What does Article 33 Say?

According to Article 33 of the Constitution, Parliament may pass laws defining the scope to which any rights granted by Part III of the Constitution may be restricted or waived about members of the armed forces or of the forces responsible for maintaining public order to ensure the proper performance of their duties and the preservation of discipline within them.

What is Article 33?

This rule is intended to ensure that they carry out their duties effectively and uphold discipline within the group. Under Article 33, only Parliament, not state legislatures, has the authority to enact legislation. Any measure passed by Parliament that infringes on one or more basic rights cannot be challenged in court. The term "members of the armed forces" includes non-combatants who work for the military, such as barbers, carpenters, mechanics, cooks, chowkidars, bootmakers, and tailors.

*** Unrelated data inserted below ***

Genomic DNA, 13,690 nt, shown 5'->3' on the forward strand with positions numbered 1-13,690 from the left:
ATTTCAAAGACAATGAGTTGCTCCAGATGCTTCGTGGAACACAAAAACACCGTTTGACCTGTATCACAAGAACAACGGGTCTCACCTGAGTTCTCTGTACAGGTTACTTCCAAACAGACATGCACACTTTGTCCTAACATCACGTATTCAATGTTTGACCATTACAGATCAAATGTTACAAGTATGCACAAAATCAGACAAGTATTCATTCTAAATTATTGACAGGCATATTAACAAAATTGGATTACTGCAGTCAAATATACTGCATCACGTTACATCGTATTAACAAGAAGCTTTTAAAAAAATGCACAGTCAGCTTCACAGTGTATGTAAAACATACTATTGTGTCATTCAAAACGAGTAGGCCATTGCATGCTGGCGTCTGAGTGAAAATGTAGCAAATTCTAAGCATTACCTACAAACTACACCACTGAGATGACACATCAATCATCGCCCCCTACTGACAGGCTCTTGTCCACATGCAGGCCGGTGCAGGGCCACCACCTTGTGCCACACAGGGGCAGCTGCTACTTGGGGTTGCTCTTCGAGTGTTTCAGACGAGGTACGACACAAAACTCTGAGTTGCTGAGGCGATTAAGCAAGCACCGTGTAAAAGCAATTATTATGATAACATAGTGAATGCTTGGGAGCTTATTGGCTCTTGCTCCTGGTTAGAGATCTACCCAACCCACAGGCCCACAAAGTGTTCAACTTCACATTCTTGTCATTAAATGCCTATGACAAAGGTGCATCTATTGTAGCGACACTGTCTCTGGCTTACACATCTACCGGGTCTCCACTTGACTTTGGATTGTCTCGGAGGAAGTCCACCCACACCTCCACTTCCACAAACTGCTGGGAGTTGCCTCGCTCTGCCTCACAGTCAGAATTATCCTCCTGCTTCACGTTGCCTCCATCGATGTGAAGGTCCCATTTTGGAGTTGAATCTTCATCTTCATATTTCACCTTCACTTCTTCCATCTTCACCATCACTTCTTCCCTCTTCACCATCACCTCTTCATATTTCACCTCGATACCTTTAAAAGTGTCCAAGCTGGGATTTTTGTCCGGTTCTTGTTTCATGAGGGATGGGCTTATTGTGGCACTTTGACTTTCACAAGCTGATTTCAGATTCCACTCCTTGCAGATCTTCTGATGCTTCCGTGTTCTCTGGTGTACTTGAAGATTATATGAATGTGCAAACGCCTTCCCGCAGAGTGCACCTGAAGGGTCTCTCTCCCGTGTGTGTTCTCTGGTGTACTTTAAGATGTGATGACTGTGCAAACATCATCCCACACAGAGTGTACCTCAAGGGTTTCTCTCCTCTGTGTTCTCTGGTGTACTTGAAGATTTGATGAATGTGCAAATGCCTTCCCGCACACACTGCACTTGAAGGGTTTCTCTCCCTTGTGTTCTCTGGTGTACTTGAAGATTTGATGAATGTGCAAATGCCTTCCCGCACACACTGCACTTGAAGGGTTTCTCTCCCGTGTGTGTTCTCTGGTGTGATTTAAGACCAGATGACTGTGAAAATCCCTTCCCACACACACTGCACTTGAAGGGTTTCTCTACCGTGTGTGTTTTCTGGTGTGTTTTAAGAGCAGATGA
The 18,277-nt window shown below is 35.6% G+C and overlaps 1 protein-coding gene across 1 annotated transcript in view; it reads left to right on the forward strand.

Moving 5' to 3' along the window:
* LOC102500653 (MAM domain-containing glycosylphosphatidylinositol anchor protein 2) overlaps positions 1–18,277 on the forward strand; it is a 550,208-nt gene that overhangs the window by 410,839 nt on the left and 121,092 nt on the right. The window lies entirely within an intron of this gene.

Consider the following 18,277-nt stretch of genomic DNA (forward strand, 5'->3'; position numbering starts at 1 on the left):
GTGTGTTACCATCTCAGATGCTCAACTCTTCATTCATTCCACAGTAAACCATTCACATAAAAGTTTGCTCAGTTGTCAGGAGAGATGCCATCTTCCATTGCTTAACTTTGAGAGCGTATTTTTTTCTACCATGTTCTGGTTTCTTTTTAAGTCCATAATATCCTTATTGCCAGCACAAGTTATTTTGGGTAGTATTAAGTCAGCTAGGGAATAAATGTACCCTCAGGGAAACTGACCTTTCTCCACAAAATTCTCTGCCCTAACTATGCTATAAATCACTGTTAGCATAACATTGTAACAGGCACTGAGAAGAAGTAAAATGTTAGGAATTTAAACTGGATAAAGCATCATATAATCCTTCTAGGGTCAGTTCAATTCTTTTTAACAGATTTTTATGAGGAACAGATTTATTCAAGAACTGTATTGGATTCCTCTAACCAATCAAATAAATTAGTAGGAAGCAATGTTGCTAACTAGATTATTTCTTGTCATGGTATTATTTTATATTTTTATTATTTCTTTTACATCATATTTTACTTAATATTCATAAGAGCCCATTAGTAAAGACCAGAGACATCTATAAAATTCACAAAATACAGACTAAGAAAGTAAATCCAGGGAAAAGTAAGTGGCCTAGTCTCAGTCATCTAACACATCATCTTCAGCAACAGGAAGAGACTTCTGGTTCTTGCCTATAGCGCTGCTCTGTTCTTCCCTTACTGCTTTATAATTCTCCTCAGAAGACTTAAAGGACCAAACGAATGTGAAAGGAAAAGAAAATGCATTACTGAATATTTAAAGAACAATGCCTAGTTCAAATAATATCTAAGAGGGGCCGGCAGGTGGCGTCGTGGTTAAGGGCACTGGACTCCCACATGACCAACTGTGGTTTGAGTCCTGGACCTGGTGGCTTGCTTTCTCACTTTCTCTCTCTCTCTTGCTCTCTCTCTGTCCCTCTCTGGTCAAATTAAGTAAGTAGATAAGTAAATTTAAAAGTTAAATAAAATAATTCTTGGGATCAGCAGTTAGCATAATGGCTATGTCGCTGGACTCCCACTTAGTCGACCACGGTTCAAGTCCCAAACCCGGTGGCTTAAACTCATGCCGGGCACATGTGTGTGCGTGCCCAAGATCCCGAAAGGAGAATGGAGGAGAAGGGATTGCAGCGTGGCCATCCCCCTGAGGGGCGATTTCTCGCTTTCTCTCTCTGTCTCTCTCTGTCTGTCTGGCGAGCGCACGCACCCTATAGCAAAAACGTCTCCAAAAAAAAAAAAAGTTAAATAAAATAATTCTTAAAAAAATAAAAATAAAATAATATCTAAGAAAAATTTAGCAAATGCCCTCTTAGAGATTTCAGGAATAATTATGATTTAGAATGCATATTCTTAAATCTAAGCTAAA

A parliamentary law promulgated by Article 33 may also exclude the court-martial (tribunals established under military law) from the Supreme Court's and the high courts' writ jurisdiction about the fulfillment of Fundamental Rights. To ensure the fulfillment of their duties and the upkeep of discipline, it allows Parliament the authority to restrict or eliminate the FRs of members of the armed services, paramilitary forces, police forces, intelligence agencies, and others.

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FAQs

  • The fundamental rights of "Members of the Armed Forces," paramilitary forces, police forces, intelligence services, and comparable forces may be limited or suspended under this law.

  • According to Article 33 of the Constitution, Parliament has the authority to enact legislation establishing the extent to which any rights guaranteed by Part III of the Constitution may be curtailed or waived with regard to people who serve in the armed services.

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